B.C. forest communities getting help to cope with COVID-19 pandemic: province

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VICTORIA — Forests Minister Katrine Conroy says communities that depend on forestry and have been hard hit by the COVID-19 pandemic are taking on more than 180 local projects to help cope with the economic fallout.

Chief Sharleen Gale of the Fort Nelson First Nation says her community is employing workers to clear forest areas to create breaks that will protect neighbourhoods from the threat of wildfires.

She says other workers who lost their jobs are also improving habitat areas for threatened caribou herds.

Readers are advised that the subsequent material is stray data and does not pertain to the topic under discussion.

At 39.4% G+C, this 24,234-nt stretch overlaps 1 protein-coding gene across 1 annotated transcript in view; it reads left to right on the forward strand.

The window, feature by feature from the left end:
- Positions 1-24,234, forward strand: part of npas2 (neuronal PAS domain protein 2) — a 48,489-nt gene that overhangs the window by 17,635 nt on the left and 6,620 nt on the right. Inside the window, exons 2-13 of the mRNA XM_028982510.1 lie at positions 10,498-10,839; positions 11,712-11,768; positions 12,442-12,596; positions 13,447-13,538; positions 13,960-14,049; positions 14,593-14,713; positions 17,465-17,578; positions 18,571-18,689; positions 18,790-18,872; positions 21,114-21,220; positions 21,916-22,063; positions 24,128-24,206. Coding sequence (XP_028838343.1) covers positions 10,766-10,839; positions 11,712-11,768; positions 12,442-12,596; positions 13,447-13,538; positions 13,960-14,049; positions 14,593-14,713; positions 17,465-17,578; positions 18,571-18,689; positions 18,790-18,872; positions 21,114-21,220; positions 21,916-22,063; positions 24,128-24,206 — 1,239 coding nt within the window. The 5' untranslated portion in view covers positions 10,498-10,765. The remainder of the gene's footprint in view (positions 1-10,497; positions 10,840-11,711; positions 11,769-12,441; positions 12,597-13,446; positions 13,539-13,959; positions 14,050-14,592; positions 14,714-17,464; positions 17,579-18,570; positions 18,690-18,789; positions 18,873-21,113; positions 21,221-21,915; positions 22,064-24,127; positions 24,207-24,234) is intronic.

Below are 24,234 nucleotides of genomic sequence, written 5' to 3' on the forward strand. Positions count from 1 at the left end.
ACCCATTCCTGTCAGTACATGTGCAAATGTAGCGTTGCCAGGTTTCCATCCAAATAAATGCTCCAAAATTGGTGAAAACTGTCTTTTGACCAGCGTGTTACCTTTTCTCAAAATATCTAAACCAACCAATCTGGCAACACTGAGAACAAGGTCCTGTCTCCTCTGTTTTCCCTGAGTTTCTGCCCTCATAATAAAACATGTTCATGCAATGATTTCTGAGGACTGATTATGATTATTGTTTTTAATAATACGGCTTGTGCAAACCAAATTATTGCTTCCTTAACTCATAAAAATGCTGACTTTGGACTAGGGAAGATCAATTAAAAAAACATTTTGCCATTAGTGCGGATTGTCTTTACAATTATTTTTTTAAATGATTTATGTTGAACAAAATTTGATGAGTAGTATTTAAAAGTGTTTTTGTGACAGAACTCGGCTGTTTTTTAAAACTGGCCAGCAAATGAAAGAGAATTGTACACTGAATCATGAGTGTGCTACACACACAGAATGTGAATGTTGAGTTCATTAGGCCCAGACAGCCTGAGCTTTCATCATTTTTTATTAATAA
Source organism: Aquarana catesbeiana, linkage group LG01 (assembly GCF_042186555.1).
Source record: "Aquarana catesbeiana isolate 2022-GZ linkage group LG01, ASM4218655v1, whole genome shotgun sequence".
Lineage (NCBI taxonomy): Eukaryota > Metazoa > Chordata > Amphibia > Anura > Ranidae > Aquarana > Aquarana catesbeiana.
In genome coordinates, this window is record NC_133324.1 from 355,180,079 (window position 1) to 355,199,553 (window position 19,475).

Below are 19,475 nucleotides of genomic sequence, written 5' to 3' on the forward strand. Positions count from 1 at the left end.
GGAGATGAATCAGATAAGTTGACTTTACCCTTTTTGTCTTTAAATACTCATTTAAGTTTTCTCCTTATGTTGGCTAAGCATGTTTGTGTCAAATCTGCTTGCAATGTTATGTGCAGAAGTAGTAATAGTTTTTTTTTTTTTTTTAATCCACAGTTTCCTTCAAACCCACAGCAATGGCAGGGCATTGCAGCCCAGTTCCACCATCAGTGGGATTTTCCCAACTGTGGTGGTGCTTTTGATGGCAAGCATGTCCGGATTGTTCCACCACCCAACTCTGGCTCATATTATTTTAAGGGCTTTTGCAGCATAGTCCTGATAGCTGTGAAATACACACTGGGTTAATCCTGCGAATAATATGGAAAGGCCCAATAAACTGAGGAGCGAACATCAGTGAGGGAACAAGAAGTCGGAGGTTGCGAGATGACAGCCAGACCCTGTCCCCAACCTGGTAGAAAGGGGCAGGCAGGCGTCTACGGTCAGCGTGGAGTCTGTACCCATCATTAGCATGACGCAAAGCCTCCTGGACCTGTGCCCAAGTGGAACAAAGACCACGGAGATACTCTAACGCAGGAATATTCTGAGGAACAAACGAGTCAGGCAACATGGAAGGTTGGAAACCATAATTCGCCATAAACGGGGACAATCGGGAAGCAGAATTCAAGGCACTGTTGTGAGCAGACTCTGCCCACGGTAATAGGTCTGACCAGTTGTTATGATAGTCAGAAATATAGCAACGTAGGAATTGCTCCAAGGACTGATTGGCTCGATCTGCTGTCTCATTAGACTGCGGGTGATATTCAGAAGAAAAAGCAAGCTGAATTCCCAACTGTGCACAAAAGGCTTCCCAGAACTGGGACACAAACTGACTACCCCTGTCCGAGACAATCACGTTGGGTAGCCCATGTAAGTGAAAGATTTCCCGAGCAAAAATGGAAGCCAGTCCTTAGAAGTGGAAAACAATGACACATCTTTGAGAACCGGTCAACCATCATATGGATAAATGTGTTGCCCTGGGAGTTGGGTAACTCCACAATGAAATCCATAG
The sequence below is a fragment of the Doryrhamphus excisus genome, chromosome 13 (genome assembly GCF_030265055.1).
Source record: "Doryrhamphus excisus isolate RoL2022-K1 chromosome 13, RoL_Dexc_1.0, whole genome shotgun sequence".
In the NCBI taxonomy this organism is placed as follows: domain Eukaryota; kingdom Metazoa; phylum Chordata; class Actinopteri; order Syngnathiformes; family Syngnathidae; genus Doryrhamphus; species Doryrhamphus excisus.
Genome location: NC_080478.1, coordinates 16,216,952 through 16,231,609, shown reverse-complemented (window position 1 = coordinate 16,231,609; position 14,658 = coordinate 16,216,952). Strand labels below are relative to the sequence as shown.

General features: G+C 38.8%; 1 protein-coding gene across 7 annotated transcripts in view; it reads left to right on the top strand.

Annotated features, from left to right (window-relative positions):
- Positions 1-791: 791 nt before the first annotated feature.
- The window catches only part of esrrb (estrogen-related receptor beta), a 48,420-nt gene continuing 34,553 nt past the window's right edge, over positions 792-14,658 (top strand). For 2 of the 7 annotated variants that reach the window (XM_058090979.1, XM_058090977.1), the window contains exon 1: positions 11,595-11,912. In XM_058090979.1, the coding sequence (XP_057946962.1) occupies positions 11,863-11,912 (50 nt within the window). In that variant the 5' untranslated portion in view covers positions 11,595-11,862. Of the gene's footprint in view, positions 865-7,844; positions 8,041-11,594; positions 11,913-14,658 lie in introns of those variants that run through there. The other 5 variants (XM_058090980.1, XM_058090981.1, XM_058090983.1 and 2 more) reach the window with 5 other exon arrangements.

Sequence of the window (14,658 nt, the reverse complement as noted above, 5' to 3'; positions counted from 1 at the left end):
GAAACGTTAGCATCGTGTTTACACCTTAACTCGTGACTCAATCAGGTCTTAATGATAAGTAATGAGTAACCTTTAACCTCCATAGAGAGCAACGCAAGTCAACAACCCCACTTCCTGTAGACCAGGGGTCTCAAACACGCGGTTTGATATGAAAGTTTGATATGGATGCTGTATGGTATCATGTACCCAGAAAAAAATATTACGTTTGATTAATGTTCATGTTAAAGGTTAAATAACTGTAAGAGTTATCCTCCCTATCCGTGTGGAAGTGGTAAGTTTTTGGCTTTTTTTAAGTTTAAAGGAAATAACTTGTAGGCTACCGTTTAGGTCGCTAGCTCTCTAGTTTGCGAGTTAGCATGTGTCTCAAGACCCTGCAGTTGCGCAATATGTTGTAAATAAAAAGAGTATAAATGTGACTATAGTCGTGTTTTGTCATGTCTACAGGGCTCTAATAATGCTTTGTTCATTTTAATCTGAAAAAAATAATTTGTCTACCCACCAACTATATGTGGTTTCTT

Karla Kozakevich, chairwoman of the Okanagan-Similkameen Regional District, says workers in the Princeton area are doing maintenance work on recreational trails, including removing dangerous trees, installing picnic tables and building restroom facilities.

Conroy says the projects are part of the province's three-year Forest Employment Program, which was created in 2019 to provide short-term work for contractors and workers affected by layoffs and mill closures.

She says the program received a $12-million funding boost as part of the province's COVID-19 recovery plan.

This report by The Canadian Press was first published March 25, 2021.

The Canadian Press